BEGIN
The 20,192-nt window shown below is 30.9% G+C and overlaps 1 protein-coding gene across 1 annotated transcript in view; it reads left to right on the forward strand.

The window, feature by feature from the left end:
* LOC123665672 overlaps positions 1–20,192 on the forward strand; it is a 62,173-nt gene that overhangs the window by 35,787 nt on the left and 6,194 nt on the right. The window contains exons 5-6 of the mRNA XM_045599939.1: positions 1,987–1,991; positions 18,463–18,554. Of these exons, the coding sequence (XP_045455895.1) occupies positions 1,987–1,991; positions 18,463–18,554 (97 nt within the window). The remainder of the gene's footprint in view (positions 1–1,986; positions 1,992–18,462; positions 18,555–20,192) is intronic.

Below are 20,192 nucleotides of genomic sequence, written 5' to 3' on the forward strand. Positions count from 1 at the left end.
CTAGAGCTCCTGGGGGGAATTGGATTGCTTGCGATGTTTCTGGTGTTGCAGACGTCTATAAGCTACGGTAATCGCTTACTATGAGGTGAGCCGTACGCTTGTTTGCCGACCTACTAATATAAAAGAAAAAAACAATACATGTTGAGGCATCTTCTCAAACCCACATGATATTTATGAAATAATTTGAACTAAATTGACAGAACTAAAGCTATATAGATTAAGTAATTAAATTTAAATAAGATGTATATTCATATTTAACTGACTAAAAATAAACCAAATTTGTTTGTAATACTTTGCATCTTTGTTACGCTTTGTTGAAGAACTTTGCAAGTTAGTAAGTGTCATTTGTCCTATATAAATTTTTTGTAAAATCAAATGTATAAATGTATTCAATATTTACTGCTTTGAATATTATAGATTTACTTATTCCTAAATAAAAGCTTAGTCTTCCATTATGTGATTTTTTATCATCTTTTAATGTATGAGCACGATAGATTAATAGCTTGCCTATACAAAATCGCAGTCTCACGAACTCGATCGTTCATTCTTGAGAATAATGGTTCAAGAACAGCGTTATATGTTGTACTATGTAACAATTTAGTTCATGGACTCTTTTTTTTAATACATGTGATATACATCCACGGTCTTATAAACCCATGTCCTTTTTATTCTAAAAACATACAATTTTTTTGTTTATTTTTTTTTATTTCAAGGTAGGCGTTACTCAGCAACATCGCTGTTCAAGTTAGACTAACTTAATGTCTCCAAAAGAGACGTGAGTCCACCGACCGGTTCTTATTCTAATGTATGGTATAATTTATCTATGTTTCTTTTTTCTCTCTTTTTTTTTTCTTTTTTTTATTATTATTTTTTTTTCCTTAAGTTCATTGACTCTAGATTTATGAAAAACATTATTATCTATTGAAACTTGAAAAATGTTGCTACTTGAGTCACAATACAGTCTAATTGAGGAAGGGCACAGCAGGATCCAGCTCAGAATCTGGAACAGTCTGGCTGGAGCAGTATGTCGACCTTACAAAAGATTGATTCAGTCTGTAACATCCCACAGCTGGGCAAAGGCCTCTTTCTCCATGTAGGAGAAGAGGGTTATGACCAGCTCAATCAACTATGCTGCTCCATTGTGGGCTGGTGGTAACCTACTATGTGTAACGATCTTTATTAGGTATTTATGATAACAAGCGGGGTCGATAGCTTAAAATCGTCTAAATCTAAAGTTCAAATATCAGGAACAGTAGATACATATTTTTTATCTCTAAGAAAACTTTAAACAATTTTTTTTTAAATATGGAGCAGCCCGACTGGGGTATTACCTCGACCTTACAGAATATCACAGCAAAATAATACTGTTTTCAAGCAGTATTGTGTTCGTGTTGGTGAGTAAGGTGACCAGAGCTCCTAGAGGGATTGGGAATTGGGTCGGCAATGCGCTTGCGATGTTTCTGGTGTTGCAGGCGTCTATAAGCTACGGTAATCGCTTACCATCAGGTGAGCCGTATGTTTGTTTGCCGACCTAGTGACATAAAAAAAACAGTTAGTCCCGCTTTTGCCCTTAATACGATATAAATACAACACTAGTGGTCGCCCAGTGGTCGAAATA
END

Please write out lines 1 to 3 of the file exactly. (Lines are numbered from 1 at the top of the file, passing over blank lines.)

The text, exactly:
The 20,192-nt window shown below is 30.9% G+C and overlaps 1 protein-coding gene across 1 annotated transcript in view; it reads left to right on the forward strand.

The window, feature by feature from the left end:
* LOC123665672 overlaps positions 1–20,192 on the forward strand; it is a 62,173-nt gene that overhangs the window by 35,787 nt on the left and 6,194 nt on the right. The window contains exons 5-6 of the mRNA XM_045599939.1: positions 1,987–1,991; positions 18,463–18,554. Of these exons, the coding sequence (XP_045455895.1) occupies positions 1,987–1,991; positions 18,463–18,554 (97 nt within the window). The remainder of the gene's footprint in view (positions 1–1,986; positions 1,992–18,462; positions 18,555–20,192) is intronic.